Our judging panel had a bit of a mixed response to the Stinger, with a few testers being ok wearing the headset for a full day, while others were only happy wearing the Stinger for about four hours or so. This headset definitely fits a little on the snug side, so it doesn't wobble at all, but some of our testers weren't fans of having their heads squeezed that much for long periods of time.
This product does have a padded headband, covered in leatherette. The ear cups are also covered in leatherette and have semi-soft padding. The ear cups have ample room — measuring about 1.625" wide and a little over 2.5" tall — but we did feel the need to adjust them every hour or so, as the pressure could end up being uncomfortable.
This product is also on the lighter side, weighing in at 9.5 ounces and easily fit our testers that had larger heads or ears, albeit snugly, but that is just how this headset fits pretty much everyone.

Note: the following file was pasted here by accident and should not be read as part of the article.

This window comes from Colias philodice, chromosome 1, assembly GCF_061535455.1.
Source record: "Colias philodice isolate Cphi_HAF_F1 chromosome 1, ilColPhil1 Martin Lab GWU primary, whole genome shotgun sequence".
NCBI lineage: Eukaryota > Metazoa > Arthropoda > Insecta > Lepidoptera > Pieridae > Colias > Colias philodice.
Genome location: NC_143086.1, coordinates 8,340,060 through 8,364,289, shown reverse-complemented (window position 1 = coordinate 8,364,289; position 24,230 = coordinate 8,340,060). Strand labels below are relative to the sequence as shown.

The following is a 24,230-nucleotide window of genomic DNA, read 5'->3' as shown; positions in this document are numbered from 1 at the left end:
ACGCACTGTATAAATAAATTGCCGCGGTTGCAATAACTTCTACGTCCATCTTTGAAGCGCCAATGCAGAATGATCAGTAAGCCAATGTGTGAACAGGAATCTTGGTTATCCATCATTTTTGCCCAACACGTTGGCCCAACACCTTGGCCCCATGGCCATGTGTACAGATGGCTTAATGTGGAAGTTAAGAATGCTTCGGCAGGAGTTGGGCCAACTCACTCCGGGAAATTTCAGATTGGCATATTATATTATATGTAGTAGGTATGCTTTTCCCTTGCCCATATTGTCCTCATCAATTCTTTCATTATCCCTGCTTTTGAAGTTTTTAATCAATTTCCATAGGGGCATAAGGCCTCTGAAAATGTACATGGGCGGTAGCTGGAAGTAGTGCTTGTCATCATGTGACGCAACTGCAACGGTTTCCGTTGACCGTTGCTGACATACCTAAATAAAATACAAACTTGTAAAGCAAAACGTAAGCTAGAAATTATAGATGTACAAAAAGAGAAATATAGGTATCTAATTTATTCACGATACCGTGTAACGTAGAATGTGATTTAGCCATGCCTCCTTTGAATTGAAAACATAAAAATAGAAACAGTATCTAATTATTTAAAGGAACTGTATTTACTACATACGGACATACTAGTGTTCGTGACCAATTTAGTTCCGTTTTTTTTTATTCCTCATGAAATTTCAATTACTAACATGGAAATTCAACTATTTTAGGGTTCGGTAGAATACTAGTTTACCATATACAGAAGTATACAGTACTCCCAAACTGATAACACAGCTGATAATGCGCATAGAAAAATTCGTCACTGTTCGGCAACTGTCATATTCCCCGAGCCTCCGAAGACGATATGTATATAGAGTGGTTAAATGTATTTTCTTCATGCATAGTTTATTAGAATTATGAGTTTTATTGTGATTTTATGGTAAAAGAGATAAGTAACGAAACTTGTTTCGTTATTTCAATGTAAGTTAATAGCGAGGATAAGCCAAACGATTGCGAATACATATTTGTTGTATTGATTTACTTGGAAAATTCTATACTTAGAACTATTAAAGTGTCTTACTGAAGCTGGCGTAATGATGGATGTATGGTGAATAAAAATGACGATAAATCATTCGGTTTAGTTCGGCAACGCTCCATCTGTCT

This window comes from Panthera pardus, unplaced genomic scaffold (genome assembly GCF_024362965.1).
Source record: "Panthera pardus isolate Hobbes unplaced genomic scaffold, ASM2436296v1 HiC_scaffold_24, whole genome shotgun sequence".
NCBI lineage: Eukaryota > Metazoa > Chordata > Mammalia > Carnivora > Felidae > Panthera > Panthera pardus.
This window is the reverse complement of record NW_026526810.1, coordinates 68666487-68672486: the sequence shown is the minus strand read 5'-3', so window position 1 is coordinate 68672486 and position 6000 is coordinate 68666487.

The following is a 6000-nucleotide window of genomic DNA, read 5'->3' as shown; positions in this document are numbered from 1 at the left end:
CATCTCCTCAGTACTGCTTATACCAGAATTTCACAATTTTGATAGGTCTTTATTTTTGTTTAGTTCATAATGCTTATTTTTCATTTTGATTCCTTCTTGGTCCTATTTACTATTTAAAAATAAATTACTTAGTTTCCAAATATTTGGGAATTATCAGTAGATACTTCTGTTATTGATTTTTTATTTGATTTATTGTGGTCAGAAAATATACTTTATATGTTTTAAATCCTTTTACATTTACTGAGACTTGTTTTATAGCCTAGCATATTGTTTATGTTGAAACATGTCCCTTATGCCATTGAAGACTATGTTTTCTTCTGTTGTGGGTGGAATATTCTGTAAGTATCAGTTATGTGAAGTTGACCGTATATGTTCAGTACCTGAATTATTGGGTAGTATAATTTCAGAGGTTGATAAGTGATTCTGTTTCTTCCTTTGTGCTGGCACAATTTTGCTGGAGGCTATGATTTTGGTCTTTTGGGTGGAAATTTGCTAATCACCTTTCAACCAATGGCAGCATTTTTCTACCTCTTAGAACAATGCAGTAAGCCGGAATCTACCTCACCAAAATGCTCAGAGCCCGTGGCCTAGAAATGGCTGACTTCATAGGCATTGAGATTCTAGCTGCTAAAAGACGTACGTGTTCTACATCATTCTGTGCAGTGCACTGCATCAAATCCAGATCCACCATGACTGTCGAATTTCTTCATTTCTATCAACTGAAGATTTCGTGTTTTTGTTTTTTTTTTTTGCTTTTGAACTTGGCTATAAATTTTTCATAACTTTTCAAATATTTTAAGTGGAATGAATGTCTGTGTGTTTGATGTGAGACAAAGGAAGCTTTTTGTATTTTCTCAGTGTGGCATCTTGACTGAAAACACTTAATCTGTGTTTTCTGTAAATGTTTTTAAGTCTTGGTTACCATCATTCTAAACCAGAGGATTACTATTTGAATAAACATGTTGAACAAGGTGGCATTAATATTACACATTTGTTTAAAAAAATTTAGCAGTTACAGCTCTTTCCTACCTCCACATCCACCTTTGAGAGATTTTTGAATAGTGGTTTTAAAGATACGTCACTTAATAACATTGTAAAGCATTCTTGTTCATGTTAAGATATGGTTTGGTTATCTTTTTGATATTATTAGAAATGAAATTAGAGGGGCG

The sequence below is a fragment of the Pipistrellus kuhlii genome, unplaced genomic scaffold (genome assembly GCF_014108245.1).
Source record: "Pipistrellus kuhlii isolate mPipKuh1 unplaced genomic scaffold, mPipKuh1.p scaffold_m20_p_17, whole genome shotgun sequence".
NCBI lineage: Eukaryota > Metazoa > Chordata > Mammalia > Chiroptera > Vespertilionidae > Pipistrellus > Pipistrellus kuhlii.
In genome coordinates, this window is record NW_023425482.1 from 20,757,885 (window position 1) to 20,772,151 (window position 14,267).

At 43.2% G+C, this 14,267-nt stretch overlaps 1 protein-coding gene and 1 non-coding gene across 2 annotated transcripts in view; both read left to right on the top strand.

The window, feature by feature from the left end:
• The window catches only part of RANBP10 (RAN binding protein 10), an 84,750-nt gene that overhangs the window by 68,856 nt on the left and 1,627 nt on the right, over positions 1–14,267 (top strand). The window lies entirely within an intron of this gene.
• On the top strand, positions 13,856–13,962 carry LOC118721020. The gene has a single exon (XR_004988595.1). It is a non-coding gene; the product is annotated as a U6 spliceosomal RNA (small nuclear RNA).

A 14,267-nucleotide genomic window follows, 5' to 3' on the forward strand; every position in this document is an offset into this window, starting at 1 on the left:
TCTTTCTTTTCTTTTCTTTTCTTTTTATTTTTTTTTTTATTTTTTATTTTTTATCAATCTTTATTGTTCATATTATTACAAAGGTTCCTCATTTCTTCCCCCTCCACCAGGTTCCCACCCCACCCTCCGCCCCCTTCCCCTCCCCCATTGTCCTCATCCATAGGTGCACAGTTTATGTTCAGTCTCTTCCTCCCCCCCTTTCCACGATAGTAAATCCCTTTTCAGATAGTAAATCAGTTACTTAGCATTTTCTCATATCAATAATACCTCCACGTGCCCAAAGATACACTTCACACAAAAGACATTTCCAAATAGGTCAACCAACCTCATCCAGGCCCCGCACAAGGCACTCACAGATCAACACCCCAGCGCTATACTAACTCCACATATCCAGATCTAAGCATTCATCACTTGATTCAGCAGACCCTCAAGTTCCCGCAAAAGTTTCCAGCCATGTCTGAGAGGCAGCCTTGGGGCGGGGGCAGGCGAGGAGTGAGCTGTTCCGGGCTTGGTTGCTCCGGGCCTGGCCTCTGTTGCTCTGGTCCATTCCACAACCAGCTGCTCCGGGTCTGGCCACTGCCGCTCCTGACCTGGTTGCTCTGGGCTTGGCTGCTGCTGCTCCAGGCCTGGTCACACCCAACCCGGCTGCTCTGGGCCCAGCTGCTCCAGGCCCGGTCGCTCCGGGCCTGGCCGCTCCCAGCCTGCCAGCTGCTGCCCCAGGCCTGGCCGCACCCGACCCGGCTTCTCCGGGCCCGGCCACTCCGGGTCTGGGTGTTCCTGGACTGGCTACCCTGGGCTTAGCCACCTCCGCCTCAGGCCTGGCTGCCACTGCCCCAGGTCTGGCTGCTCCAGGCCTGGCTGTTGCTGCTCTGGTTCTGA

Next, we moved on to evaluating the audio quality of this gaming headset from Kingston. This headset delivers surprisingly high-quality sound — both voice and music — and scored very high in our set of benchmarking tests. This solid performance earned the Stinger a 7 out of 10 in this metric, worth 30% of its final score, comparing quite favorably to the rest of the group.
Starting off, the Stinger does a great job of replaying your teammates' voices, making them sound quite close to life, with very clear and understandable audio, but it does sound slightly flatter and less realistic than the top headsets.